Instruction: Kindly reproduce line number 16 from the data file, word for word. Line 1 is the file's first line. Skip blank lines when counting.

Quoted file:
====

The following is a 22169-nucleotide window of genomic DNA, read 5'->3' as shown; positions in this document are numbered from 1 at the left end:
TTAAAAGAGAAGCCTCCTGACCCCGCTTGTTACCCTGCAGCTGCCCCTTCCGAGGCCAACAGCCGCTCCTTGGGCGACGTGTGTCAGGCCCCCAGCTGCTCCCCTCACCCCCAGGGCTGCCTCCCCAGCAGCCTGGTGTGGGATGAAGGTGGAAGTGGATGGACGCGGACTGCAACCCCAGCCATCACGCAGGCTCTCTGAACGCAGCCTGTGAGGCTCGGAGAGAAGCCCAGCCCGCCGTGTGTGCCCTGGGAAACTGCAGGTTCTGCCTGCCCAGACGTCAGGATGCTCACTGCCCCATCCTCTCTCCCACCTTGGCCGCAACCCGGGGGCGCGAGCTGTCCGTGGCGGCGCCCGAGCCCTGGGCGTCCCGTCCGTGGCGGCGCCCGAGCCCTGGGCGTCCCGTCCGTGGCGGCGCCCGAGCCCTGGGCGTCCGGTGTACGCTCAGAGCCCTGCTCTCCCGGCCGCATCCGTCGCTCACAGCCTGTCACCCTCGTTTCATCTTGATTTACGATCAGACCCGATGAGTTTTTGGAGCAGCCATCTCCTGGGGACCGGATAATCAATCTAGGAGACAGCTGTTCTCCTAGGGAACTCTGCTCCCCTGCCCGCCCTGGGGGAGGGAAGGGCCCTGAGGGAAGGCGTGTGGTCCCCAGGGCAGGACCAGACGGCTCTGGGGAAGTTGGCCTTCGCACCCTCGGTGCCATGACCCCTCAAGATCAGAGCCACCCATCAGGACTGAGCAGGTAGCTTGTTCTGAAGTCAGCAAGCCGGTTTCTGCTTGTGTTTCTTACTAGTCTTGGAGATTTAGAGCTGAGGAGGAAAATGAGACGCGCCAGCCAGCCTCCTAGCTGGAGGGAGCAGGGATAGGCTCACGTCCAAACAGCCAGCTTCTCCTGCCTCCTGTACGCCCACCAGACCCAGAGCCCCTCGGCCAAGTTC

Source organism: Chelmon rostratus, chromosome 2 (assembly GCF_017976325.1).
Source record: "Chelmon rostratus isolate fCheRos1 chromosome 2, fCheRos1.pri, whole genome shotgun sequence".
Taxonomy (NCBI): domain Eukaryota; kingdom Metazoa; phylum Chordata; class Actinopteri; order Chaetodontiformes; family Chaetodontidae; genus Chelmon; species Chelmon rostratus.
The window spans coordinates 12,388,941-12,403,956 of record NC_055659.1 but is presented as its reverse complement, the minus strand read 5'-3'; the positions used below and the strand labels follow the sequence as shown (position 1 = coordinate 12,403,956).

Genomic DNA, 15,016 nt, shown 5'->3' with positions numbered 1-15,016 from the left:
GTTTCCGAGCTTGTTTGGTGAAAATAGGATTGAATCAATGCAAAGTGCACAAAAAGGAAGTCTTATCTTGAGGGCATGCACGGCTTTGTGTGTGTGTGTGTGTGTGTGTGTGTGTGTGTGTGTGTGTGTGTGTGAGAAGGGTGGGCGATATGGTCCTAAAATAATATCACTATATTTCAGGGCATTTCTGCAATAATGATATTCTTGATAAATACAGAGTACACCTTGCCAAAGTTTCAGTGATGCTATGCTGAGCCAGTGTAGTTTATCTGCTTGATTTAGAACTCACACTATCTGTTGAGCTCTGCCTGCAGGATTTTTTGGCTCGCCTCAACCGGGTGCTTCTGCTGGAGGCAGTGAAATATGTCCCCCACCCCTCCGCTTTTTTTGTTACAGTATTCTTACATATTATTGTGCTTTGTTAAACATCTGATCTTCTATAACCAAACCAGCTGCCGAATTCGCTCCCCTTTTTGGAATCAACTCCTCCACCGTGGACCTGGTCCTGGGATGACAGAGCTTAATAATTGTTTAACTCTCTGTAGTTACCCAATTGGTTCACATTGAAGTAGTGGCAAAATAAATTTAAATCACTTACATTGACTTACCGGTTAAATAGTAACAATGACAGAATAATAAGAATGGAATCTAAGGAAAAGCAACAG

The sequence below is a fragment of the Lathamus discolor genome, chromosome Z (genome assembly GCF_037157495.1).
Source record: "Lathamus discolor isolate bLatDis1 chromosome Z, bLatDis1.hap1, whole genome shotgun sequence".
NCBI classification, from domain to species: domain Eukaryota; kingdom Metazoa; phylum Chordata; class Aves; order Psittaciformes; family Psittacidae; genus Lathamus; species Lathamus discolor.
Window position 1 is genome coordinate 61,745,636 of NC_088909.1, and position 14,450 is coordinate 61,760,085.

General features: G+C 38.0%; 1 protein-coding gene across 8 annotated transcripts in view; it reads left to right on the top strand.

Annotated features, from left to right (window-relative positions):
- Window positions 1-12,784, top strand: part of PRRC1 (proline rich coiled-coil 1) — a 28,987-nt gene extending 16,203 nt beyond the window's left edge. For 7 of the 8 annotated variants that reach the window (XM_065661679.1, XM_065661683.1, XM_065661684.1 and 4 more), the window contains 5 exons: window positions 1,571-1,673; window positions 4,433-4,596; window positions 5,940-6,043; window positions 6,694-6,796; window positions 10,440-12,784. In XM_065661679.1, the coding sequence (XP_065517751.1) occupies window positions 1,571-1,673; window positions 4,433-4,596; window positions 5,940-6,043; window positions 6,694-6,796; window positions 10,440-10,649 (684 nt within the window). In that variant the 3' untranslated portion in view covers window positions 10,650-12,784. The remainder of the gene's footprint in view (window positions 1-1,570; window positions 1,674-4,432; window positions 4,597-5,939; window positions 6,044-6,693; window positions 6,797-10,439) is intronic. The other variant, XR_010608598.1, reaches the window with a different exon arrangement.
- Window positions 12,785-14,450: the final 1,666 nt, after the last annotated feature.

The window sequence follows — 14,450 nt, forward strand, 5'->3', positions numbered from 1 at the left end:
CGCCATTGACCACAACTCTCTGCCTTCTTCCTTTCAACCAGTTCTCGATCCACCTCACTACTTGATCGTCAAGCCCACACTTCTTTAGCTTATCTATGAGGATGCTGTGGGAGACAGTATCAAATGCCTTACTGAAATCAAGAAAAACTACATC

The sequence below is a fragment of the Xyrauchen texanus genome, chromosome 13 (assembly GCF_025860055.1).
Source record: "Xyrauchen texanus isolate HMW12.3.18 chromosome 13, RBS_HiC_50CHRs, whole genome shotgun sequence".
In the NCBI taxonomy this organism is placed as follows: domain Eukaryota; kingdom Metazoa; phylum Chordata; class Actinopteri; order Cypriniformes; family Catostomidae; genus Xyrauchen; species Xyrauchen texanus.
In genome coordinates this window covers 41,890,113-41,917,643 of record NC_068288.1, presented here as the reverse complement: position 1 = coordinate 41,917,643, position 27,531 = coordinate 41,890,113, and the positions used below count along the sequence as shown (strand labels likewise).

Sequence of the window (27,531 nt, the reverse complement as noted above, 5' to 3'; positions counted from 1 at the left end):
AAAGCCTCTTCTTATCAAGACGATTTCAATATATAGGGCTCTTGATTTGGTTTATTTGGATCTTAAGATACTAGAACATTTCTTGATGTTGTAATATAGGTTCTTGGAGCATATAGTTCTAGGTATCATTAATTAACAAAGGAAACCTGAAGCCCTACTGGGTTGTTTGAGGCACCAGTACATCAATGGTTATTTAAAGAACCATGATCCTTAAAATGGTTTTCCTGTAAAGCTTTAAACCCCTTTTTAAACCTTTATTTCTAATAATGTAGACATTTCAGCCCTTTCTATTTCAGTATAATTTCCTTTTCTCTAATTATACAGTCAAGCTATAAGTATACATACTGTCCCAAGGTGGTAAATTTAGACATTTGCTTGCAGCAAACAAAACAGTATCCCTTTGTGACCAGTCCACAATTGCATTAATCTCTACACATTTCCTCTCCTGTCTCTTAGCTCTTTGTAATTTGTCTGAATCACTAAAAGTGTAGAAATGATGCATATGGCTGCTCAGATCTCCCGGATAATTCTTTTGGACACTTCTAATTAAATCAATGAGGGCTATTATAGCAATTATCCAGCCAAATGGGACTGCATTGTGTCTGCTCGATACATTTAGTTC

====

- Window positions 12,785-14,450: the final 1,666 nt, after the last annotated feature.